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Gordon: Plate tracks need green-white-checkered limits

NASCAR Sprint Cup Series Coke Zero 400 Powered By Coca-Cola

DAYTONA BEACH, FL - JULY 06: Austin Dillon, driver of the #3 Bass Pro Shops Chevrolet, is involved in an on-track incident following the checkered flag during the NASCAR Sprint Cup Series Coke Zero 400 Powered by Coca-Cola at Daytona International Speedway on July 6, 2015 in Daytona Beach, Florida. (Photo by Patrick Smith/Getty Images)

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DOVER, Del. - Jeff Gordon said Friday that NASCAR should reduce the number of green-white-checkered finishes at restrictor-plate tracks.

Gordon’s comments come three weeks before NASCAR races at Talladega Superspeedway. That will be the first race at a restrictor-plate track since Austin Dillon’s car crashed into the catch fence at Daytona International Speedway. Five fans were injured.

Dillon’s crash marked the third time since Feb. 2012 that fans were injured at Daytona by a vehicle crashing into the fence. All three incidents came on a green-white-checkered finish.

“I certainly don’t think we need multiple green-white-checkereds at a restrictor-plate track,’’ Gordon said at Dover International Speedway.

NASCAR permits a maximum three attempts to end a race under green-flag conditions before calling the event. NASCAR has stated it’s considering making a race procedure change before Talladega.

Sprint Cup and Xfinity races have had the two-lap restarts at the end of races since July 2004. The move came after a series of races ended under caution, including the spring Talladega event. Gordon and Dale Earnhardt Jr. raced for the lead in the final laps when the caution waved that race. Gordon was declared the leader. The race finished under yellow, allowing Gordon to win. Fans responded to the race not resuming under green by littering the track with debris.

Gordon said there’s been some talk recently about the end of restrictor-plate races, but admits there’s only so much that can be done.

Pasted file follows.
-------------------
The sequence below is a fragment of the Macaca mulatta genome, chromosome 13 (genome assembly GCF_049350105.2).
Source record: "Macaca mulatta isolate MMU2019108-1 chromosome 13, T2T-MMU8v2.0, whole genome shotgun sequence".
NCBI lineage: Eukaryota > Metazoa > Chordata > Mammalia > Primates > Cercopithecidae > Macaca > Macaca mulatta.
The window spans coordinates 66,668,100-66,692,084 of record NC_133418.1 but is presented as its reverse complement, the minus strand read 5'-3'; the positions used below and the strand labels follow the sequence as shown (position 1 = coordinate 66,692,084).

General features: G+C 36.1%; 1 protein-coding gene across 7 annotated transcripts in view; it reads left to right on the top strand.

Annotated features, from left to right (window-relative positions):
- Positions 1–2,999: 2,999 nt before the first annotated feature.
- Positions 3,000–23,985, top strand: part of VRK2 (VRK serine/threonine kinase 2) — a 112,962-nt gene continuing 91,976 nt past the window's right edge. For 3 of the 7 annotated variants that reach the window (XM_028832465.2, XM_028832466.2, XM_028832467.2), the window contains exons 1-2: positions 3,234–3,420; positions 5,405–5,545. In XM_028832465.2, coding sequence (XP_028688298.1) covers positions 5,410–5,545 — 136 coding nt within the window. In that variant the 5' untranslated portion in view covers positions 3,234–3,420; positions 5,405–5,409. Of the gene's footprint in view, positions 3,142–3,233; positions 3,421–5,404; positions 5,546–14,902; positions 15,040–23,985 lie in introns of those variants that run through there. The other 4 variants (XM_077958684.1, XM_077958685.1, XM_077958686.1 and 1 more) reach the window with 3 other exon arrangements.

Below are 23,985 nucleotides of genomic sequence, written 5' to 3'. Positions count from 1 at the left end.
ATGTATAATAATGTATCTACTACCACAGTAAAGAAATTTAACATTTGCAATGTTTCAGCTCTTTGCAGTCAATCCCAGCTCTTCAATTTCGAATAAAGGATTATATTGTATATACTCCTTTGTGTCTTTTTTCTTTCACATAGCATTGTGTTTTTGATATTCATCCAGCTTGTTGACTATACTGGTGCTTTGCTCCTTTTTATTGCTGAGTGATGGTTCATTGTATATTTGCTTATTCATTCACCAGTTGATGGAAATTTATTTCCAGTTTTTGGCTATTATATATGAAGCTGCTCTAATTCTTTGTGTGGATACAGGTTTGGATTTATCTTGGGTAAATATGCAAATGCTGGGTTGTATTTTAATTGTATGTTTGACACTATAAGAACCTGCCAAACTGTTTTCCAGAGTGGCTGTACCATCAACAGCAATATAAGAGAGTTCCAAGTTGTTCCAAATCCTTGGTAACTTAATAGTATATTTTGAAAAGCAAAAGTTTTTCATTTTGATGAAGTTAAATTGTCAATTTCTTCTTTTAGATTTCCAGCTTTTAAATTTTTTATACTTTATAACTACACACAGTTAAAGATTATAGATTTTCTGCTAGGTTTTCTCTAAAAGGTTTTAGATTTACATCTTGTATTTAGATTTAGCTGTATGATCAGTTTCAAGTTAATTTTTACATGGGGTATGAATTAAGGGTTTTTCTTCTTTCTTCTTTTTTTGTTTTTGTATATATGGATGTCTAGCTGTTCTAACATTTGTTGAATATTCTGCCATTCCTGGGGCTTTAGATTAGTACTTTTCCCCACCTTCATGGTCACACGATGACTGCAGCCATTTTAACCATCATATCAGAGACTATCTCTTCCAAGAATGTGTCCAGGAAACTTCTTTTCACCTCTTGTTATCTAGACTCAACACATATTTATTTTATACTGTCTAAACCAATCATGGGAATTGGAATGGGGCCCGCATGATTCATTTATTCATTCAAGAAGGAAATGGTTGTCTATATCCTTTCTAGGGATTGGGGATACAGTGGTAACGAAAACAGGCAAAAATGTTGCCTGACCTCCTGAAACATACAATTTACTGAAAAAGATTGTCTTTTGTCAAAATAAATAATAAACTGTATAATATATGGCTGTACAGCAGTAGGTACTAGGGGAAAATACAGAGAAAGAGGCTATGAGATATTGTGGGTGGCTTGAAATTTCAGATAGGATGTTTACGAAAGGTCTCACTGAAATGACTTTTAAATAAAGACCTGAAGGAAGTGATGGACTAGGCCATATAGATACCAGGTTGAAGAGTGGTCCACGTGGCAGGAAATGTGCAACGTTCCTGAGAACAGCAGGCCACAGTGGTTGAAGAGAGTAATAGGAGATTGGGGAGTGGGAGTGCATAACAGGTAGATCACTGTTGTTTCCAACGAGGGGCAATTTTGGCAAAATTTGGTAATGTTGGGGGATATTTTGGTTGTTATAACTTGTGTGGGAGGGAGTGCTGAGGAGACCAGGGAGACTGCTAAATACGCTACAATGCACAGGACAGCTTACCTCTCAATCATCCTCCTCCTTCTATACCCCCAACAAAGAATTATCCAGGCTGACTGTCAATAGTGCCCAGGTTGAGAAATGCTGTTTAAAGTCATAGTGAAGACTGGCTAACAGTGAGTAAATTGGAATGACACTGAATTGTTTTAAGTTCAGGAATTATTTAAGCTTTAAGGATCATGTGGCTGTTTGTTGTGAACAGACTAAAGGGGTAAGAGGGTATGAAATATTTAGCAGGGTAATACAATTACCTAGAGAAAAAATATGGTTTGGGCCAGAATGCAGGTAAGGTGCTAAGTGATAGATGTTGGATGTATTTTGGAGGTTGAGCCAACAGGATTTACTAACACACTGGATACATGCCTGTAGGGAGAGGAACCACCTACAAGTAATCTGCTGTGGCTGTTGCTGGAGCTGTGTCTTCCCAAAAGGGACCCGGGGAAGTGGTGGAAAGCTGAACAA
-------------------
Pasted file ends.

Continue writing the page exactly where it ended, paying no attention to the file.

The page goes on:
“That style of racing and the aggressiveness that you have to have in the closing laps, especially when there’s a late caution, you don’t have any choices other than to hold it wide open and hold on tight,’’ Gordon said. “That’s what makes it so exciting if you’re watching. It’s what makes it intense from inside the car.

“I’m not so sure there’s much procedural stuff that can change or fix that. We’ve had meetings. We had that meeting last weekend at New Hampshire. We’ve had (driver) council meetings. As a group it seems like we’re all collaborating more than we ever have and that’s one of the topics.’’

Ryan Newman, though, has another suggestion.

“The obvious thing is the goal of keeping the cars on the race track,’’ said Newman, who has tumbled at Daytona and Talladega during his Cup career. “In doing so, you have to slow the cars down so they don’t reach their lift-off speed in any direction that they go, forward, backward, sideways, or whatever.

“I think the second part of that is to give us the flexibility of keeping the cars lower. We’re running old-style rules of ride height clearance and things like that. As soon as the cars turn around, they want to come up. And if you kept a car with the skirt sealed off and things like that, the back end wouldn’t want to become airborne quite as easy.

“I think there are a couple of things that could be done from a safety standpoint for the drivers, as well as the fans. And from what we’ve seen, even at that point the crew members and people on pit road, too. The cars, once they get airborne, are obviously out of control. And keeping that perspective of it, to me, is the most important part, way above and beyond any kind of procedural change.”

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